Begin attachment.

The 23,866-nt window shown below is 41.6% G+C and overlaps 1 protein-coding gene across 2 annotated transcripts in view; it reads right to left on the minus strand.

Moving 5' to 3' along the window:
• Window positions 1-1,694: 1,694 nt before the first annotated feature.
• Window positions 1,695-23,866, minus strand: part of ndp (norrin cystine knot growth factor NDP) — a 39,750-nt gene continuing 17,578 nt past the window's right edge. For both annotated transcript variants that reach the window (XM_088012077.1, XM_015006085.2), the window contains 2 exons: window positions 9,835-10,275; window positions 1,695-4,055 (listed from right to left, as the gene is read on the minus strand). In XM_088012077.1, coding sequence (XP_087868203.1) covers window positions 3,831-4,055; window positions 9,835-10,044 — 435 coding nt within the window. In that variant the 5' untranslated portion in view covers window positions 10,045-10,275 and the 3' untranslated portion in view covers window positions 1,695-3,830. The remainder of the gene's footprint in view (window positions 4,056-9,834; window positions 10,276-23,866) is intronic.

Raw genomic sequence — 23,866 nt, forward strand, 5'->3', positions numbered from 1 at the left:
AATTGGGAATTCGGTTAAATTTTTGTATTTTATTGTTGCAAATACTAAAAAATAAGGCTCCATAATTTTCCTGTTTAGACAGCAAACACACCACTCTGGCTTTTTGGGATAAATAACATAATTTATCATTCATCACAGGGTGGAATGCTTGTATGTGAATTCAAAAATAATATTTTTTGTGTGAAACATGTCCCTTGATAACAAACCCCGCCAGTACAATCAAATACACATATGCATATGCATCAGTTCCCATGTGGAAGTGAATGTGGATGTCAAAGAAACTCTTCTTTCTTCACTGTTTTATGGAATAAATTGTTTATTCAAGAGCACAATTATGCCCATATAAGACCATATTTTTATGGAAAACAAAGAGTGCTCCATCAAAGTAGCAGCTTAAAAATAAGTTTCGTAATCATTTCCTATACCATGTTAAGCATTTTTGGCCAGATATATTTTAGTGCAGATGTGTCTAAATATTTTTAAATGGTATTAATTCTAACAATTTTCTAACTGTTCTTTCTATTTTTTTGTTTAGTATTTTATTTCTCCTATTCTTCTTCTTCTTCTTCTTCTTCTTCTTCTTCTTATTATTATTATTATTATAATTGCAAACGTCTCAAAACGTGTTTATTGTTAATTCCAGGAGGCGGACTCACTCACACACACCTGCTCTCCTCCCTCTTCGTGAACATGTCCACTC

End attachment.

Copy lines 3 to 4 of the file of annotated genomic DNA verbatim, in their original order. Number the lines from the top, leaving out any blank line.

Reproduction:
• Window positions 1-1,694: 1,694 nt before the first annotated feature.
• Window positions 1,695-23,866, minus strand: part of ndp (norrin cystine knot growth factor NDP) — a 39,750-nt gene continuing 17,578 nt past the window's right edge. For both annotated transcript variants that reach the window (XM_088012077.1, XM_015006085.2), the window contains 2 exons: window positions 9,835-10,275; window positions 1,695-4,055 (listed from right to left, as the gene is read on the minus strand). In XM_088012077.1, coding sequence (XP_087868203.1) covers window positions 3,831-4,055; window positions 9,835-10,044 — 435 coding nt within the window. In that variant the 5' untranslated portion in view covers window positions 10,045-10,275 and the 3' untranslated portion in view covers window positions 1,695-3,830. The remainder of the gene's footprint in view (window positions 4,056-9,834; window positions 10,276-23,866) is intronic.